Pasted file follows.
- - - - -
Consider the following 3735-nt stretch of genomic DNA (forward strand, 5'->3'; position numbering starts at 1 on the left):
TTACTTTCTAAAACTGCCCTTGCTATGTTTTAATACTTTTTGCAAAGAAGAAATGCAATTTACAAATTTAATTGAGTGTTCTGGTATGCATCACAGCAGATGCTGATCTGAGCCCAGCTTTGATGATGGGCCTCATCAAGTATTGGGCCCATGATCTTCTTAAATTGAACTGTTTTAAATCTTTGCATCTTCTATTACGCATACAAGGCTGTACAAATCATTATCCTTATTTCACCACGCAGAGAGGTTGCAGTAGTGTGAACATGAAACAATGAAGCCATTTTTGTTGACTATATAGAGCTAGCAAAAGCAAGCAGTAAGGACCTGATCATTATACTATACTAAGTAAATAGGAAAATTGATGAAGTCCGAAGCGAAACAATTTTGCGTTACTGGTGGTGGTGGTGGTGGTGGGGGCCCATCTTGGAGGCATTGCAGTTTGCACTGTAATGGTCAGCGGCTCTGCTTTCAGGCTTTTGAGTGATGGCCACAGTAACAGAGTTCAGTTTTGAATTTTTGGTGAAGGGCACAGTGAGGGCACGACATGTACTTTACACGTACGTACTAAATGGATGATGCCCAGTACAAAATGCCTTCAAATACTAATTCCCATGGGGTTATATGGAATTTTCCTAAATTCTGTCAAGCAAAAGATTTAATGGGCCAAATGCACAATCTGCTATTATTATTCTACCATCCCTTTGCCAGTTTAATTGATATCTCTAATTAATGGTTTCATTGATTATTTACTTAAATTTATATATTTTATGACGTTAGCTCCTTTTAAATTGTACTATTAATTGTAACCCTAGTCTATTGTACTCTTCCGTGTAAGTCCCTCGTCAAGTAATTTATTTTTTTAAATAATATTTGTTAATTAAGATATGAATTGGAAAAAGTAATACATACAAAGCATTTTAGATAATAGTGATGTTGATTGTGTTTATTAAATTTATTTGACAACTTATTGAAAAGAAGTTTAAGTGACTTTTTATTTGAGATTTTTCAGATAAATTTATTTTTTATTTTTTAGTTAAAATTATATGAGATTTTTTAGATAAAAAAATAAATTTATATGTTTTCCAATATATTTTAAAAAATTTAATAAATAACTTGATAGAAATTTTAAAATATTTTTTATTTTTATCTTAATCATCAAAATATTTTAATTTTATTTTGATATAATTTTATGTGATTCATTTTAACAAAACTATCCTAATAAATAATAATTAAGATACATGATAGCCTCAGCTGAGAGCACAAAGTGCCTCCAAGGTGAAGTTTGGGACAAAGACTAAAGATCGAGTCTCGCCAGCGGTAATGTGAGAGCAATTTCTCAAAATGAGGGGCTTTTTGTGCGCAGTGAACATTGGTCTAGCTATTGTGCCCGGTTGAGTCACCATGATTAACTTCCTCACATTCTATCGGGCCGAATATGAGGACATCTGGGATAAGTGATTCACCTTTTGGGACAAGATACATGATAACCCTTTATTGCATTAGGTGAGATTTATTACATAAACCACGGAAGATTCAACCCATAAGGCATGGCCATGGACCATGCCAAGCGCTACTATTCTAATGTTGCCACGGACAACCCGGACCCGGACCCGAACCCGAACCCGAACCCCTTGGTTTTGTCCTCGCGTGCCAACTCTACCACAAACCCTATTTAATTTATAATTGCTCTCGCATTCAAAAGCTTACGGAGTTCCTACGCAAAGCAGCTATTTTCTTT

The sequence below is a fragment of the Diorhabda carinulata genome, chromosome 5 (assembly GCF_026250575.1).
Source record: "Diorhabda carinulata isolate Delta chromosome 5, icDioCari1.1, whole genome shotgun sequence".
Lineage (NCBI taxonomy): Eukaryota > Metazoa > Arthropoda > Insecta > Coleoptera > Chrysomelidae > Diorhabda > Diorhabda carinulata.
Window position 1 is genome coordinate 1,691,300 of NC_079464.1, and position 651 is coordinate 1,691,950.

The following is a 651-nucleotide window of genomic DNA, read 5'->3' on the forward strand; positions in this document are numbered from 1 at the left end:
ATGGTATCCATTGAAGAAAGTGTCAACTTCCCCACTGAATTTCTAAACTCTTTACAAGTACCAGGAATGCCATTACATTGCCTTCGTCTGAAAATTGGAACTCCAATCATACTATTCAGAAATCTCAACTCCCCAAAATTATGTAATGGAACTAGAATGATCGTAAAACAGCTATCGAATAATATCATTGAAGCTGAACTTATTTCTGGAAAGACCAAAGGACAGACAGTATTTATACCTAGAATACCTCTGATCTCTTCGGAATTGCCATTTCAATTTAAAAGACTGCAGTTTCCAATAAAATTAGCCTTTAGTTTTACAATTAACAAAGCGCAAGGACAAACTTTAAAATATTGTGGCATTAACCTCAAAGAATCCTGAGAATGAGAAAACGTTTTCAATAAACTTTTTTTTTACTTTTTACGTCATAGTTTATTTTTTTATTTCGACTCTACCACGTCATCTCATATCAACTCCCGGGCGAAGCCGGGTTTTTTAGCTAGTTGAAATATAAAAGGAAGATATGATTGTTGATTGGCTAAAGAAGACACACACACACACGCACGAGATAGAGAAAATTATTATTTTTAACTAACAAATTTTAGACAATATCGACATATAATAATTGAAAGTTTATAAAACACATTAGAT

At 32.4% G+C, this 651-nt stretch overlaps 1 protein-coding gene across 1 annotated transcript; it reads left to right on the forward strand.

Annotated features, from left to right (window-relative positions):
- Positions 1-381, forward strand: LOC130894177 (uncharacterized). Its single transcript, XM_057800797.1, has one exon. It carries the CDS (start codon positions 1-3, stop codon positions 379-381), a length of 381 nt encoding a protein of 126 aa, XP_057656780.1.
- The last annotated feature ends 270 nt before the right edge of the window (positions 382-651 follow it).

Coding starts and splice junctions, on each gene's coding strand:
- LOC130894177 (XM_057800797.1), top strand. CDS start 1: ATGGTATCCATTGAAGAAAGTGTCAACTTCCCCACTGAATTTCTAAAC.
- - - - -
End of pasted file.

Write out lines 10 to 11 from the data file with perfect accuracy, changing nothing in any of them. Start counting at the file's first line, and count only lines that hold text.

Annotated features, from left to right (window-relative positions):
- Positions 1-381, forward strand: LOC130894177 (uncharacterized). Its single transcript, XM_057800797.1, has one exon. It carries the CDS (start codon positions 1-3, stop codon positions 379-381), a length of 381 nt encoding a protein of 126 aa, XP_057656780.1.